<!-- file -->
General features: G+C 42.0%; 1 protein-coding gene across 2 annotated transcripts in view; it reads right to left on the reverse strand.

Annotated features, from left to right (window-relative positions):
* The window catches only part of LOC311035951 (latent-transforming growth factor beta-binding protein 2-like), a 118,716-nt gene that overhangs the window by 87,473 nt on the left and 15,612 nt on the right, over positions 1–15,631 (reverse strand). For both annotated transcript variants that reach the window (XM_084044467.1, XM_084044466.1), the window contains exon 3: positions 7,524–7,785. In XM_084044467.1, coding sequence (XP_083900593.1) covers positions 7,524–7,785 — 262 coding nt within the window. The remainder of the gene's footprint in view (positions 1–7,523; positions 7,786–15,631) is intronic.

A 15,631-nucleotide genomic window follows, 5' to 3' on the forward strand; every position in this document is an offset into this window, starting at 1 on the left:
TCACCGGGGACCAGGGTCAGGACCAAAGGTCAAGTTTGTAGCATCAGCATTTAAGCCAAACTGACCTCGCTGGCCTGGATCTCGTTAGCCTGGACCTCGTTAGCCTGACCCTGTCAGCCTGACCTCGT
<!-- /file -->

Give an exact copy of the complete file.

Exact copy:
General features: G+C 42.0%; 1 protein-coding gene across 2 annotated transcripts in view; it reads right to left on the reverse strand.

Annotated features, from left to right (window-relative positions):
* The window catches only part of LOC311035951 (latent-transforming growth factor beta-binding protein 2-like), a 118,716-nt gene that overhangs the window by 87,473 nt on the left and 15,612 nt on the right, over positions 1–15,631 (reverse strand). For both annotated transcript variants that reach the window (XM_084044467.1, XM_084044466.1), the window contains exon 3: positions 7,524–7,785. In XM_084044467.1, coding sequence (XP_083900593.1) covers positions 7,524–7,785 — 262 coding nt within the window. The remainder of the gene's footprint in view (positions 1–7,523; positions 7,786–15,631) is intronic.

A 15,631-nucleotide genomic window follows, 5' to 3' on the forward strand; every position in this document is an offset into this window, starting at 1 on the left:
TCACCGGGGACCAGGGTCAGGACCAAAGGTCAAGTTTGTAGCATCAGCATTTAAGCCAAACTGACCTCGCTGGCCTGGATCTCGTTAGCCTGGACCTCGTTAGCCTGACCCTGTCAGCCTGACCTCGT